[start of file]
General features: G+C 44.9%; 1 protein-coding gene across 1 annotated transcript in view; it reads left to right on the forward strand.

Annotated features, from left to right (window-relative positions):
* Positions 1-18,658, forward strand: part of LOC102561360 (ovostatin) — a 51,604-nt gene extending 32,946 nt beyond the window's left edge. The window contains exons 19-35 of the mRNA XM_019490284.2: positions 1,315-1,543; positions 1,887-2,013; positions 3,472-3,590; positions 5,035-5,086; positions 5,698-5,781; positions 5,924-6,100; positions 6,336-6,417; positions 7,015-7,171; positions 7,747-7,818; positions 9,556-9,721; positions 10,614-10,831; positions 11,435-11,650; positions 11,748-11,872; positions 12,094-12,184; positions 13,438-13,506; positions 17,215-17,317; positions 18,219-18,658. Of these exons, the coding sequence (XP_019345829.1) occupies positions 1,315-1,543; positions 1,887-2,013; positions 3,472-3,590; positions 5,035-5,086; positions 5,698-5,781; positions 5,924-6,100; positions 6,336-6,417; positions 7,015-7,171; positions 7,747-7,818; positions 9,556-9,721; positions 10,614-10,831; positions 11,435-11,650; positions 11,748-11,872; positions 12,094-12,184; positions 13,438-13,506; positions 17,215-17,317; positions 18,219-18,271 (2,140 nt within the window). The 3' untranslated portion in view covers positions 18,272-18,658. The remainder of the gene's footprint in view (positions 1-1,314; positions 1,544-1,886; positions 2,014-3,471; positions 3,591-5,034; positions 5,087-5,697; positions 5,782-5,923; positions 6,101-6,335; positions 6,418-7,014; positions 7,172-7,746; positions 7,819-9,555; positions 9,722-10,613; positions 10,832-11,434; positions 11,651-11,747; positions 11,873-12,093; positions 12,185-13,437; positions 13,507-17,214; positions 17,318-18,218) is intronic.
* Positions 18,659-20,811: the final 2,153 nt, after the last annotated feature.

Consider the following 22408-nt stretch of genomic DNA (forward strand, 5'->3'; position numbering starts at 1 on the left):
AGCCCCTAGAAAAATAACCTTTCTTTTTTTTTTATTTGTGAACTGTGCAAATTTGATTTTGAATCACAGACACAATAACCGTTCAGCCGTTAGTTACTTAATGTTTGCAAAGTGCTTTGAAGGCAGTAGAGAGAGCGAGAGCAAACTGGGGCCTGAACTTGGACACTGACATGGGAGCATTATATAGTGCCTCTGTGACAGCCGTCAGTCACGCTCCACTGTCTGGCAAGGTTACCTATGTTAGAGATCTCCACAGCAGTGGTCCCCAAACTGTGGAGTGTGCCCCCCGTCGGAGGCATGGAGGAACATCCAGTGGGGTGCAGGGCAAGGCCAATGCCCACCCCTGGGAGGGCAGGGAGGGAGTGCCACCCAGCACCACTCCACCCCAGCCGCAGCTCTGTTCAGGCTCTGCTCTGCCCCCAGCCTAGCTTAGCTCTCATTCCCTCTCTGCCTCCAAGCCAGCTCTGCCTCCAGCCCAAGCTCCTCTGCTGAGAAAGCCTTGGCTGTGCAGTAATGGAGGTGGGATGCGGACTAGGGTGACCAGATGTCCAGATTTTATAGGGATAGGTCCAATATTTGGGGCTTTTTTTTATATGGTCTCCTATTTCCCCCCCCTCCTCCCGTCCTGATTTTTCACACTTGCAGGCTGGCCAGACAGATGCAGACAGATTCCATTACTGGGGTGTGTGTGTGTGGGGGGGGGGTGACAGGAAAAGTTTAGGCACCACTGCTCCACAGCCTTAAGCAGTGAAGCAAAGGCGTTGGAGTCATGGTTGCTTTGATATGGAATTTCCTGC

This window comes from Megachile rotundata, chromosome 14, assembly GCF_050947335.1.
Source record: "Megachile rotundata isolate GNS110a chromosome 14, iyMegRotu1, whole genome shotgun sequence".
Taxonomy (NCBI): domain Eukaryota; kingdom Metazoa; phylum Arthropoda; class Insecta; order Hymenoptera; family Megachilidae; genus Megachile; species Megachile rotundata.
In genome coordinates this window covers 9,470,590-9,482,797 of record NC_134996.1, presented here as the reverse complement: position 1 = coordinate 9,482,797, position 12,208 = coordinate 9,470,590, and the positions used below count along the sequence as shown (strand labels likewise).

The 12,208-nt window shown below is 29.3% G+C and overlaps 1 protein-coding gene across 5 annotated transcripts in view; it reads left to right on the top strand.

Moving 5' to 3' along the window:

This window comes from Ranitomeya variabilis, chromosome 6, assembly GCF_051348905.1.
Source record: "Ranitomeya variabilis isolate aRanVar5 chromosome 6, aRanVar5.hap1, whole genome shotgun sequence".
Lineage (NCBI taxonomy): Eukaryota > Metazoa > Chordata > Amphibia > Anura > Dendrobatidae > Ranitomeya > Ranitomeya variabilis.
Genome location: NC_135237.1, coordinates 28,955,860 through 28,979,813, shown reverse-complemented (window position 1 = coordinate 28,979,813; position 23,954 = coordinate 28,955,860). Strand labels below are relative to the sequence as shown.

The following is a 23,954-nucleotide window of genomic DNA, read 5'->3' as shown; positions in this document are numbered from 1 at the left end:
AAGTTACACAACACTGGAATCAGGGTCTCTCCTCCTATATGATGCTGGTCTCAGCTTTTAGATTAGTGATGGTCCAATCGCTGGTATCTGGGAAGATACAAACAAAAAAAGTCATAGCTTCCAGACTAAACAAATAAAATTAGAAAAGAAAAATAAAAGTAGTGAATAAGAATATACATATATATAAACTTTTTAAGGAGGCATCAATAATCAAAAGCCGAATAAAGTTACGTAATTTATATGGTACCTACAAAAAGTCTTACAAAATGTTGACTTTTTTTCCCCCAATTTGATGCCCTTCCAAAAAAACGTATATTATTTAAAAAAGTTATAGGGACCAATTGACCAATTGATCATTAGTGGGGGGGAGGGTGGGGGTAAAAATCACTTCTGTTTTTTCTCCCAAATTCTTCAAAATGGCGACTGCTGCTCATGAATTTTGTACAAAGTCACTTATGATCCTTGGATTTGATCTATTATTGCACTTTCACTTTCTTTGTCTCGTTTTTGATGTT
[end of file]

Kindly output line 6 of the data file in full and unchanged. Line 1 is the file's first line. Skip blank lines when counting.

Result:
AGCCCCTAGAAAAATAACCTTTCTTTTTTTTTTATTTGTGAACTGTGCAAATTTGATTTTGAATCACAGACACAATAACCGTTCAGCCGTTAGTTACTTAATGTTTGCAAAGTGCTTTGAAGGCAGTAGAGAGAGCGAGAGCAAACTGGGGCCTGAACTTGGACACTGACATGGGAGCATTATATAGTGCCTCTGTGACAGCCGTCAGTCACGCTCCACTGTCTGGCAAGGTTACCTATGTTAGAGATCTCCACAGCAGTGGTCCCCAAACTGTGGAGTGTGCCCCCCGTCGGAGGCATGGAGGAACATCCAGTGGGGTGCAGGGCAAGGCCAATGCCCACCCCTGGGAGGGCAGGGAGGGAGTGCCACCCAGCACCACTCCACCCCAGCCGCAGCTCTGTTCAGGCTCTGCTCTGCCCCCAGCCTAGCTTAGCTCTCATTCCCTCTCTGCCTCCAAGCCAGCTCTGCCTCCAGCCCAAGCTCCTCTGCTGAGAAAGCCTTGGCTGTGCAGTAATGGAGGTGGGATGCGGACTAGGGTGACCAGATGTCCAGATTTTATAGGGATAGGTCCAATATTTGGGGCTTTTTTTTATATGGTCTCCTATTTCCCCCCCCTCCTCCCGTCCTGATTTTTCACACTTGCAGGCTGGCCAGACAGATGCAGACAGATTCCATTACTGGGGTGTGTGTGTGTGGGGGGGGGGTGACAGGAAAAGTTTAGGCACCACTGCTCCACAGCCTTAAGCAGTGAAGCAAAGGCGTTGGAGTCATGGTTGCTTTGATATGGAATTTCCTGC